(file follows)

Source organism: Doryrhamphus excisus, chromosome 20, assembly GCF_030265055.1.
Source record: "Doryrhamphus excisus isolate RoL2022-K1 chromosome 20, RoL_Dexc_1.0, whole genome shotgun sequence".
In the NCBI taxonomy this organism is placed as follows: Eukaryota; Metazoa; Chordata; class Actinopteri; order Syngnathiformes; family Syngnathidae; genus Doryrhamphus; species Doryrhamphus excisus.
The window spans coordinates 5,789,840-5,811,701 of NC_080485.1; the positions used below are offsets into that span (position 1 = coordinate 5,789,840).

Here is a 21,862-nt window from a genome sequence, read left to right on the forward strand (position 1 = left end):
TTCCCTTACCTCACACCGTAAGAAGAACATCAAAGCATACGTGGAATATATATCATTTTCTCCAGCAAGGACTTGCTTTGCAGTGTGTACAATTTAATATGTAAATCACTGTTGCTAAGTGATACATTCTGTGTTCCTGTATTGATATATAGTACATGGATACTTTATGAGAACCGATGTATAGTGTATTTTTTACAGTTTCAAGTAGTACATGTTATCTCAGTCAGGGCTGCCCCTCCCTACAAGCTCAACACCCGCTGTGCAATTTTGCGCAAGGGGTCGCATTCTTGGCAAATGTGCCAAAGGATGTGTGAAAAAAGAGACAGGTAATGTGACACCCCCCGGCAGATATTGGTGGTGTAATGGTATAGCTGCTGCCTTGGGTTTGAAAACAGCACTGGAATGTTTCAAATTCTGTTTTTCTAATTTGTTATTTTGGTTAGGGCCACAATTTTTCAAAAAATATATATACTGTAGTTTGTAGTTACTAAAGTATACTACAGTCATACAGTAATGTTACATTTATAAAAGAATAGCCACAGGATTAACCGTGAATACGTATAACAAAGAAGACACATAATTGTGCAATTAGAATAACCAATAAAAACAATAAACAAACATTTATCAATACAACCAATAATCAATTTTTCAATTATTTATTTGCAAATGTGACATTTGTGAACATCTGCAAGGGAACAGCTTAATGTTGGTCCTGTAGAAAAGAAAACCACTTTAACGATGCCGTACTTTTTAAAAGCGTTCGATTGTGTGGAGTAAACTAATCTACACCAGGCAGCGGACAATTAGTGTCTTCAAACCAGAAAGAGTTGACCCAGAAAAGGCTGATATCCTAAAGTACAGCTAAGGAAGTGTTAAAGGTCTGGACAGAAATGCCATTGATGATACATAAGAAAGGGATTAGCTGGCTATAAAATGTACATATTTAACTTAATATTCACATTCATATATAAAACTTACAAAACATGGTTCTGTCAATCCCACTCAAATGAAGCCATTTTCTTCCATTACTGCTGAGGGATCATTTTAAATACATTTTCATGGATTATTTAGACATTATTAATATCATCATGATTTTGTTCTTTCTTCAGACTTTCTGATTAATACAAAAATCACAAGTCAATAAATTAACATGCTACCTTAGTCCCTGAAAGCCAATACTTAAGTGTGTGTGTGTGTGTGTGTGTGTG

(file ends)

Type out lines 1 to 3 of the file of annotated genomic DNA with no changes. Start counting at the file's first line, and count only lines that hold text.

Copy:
Source organism: Doryrhamphus excisus, chromosome 20, assembly GCF_030265055.1.
Source record: "Doryrhamphus excisus isolate RoL2022-K1 chromosome 20, RoL_Dexc_1.0, whole genome shotgun sequence".
In the NCBI taxonomy this organism is placed as follows: Eukaryota; Metazoa; Chordata; class Actinopteri; order Syngnathiformes; family Syngnathidae; genus Doryrhamphus; species Doryrhamphus excisus.